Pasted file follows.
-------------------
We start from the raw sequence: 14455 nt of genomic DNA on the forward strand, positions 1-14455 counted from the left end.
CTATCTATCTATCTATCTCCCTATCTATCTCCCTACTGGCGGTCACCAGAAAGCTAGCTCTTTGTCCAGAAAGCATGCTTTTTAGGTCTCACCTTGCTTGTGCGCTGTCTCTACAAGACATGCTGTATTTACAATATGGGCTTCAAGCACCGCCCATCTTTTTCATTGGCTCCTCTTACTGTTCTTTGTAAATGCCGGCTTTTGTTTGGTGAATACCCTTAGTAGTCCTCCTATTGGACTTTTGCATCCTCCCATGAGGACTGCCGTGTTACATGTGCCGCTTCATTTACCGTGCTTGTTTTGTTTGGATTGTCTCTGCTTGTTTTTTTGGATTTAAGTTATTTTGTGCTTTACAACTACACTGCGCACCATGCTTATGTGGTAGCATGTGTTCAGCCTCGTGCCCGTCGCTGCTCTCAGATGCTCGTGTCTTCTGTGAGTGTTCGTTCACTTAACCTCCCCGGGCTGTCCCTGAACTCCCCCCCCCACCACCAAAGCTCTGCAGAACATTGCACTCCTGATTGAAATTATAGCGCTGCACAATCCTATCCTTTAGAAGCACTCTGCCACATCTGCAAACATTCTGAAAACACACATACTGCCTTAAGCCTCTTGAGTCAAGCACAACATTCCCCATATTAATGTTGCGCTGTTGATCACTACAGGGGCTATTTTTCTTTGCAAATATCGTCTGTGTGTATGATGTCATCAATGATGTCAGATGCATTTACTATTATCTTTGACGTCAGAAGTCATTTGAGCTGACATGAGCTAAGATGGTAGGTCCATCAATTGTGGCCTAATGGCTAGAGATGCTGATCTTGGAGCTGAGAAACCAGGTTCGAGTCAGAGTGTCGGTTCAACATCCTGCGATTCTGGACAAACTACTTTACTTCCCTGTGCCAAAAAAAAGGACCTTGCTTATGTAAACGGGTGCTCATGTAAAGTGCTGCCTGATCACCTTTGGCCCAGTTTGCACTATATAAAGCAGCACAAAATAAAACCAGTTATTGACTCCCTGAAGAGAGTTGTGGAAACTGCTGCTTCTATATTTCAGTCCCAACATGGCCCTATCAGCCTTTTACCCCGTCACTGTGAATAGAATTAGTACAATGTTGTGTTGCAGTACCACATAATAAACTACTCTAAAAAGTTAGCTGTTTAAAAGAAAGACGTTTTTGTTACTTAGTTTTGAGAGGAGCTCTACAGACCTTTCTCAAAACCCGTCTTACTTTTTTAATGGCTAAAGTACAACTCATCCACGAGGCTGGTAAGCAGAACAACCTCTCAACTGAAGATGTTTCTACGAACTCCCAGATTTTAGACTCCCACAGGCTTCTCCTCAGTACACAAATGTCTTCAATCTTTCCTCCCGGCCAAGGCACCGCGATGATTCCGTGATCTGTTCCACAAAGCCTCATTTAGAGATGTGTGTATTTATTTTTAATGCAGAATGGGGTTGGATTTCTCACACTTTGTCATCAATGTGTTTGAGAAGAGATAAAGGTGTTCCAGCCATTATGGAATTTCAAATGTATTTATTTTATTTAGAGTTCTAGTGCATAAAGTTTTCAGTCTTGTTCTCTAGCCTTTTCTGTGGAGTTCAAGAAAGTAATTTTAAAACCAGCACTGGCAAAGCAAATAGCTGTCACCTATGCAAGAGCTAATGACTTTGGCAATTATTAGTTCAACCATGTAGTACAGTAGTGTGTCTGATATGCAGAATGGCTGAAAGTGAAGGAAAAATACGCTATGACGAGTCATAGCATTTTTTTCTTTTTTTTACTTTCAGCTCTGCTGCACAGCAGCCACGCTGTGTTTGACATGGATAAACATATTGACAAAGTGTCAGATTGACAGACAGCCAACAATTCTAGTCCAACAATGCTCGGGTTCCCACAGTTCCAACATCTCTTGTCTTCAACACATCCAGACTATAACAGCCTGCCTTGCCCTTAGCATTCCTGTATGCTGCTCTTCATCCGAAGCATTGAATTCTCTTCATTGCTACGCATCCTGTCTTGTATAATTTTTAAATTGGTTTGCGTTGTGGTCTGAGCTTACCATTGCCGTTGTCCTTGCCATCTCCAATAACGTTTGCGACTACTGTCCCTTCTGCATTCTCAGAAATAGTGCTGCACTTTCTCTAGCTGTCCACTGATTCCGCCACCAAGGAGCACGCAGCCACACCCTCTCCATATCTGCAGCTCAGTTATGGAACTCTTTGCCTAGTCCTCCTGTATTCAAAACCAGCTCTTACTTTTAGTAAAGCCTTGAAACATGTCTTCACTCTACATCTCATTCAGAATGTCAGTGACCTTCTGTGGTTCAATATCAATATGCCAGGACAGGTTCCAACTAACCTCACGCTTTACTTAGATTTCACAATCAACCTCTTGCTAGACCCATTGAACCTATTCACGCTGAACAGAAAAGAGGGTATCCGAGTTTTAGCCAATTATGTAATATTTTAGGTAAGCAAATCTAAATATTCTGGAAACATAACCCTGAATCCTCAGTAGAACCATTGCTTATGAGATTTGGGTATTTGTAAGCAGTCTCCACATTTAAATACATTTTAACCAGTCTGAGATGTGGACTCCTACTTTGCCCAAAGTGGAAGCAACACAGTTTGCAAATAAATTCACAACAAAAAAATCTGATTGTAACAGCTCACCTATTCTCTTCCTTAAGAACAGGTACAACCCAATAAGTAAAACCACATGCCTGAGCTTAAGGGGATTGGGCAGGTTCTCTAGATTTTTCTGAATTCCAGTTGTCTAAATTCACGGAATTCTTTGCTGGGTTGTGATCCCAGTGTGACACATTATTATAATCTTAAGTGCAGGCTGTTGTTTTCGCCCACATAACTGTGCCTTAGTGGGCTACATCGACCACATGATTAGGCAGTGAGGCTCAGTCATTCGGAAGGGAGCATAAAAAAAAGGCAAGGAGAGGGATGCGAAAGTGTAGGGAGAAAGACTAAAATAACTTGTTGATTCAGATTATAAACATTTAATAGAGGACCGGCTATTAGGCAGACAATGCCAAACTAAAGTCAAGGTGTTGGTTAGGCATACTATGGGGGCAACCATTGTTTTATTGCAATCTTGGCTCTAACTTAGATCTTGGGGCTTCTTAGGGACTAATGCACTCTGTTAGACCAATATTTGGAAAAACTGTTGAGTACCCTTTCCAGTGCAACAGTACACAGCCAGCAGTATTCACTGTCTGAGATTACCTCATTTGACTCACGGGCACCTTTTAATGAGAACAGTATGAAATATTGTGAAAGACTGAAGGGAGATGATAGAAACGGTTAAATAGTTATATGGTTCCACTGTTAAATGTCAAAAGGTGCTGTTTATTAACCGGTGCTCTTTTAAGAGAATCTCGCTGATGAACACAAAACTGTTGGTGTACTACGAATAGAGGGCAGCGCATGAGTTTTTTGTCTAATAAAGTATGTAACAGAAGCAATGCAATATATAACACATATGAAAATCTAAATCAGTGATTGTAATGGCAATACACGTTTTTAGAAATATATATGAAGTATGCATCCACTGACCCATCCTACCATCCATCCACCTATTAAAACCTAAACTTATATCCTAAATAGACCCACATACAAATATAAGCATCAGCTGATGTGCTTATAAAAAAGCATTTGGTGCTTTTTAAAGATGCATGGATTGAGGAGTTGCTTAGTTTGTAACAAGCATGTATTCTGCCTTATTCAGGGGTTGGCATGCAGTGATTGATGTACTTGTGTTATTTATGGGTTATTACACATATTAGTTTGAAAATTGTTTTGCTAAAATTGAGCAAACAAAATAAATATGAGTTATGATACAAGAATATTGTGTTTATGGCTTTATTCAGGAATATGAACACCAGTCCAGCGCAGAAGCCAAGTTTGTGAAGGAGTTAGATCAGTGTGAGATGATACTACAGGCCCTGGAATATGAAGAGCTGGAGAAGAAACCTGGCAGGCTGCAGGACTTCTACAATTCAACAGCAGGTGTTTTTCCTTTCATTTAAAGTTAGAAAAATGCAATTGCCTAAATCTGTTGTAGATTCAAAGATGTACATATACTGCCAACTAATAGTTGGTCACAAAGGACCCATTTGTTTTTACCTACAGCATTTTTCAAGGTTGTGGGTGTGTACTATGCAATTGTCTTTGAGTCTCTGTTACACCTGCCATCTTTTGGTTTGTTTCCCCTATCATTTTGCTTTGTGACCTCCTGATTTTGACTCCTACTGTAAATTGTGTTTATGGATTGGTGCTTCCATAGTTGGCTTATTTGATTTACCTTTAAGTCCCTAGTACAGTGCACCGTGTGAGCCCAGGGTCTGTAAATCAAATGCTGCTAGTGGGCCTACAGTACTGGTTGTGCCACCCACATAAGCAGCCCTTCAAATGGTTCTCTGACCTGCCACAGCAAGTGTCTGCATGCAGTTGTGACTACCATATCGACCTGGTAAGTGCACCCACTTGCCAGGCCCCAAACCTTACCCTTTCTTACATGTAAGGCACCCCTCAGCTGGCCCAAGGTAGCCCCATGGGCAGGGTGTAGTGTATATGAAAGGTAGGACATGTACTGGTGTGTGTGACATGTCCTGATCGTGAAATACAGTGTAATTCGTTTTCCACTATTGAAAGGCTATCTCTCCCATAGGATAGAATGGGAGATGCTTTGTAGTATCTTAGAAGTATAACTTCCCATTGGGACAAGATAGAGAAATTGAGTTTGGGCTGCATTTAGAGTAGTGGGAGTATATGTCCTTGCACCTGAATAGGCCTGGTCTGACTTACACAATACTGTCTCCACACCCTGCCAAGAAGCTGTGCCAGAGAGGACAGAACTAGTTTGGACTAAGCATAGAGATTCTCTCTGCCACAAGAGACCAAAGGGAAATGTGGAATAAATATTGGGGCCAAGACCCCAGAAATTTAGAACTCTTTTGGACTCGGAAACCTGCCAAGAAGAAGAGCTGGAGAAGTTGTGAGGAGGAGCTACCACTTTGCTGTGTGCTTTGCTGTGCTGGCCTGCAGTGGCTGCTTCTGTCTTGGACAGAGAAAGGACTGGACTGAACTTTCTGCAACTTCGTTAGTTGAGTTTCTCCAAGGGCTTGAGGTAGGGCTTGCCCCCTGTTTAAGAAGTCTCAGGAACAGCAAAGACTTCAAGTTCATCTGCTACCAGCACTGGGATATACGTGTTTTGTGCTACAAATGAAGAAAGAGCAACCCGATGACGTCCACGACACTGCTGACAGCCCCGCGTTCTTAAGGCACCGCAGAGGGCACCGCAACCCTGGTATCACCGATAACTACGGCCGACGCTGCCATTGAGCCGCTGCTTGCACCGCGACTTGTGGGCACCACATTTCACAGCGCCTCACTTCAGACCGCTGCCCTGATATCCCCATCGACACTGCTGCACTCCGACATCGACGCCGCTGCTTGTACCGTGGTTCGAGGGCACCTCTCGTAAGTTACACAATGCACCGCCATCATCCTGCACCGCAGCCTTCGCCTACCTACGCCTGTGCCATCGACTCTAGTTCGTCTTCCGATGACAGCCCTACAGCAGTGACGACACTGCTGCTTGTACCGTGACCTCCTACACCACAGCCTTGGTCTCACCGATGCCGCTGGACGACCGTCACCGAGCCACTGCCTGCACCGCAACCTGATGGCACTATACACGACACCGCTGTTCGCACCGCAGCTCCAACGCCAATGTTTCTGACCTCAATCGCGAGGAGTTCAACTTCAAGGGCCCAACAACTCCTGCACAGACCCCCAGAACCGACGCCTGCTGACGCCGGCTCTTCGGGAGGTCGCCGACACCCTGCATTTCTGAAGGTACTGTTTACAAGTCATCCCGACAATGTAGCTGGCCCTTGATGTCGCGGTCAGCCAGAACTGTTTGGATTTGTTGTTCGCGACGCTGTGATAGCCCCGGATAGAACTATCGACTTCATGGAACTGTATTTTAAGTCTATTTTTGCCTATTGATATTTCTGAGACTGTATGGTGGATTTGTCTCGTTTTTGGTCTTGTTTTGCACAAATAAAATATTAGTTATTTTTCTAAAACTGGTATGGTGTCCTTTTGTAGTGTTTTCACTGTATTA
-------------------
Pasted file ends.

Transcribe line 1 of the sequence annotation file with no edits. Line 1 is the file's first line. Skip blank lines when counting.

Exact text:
We start from the raw sequence: 14455 nt of genomic DNA on the forward strand, positions 1-14455 counted from the left end.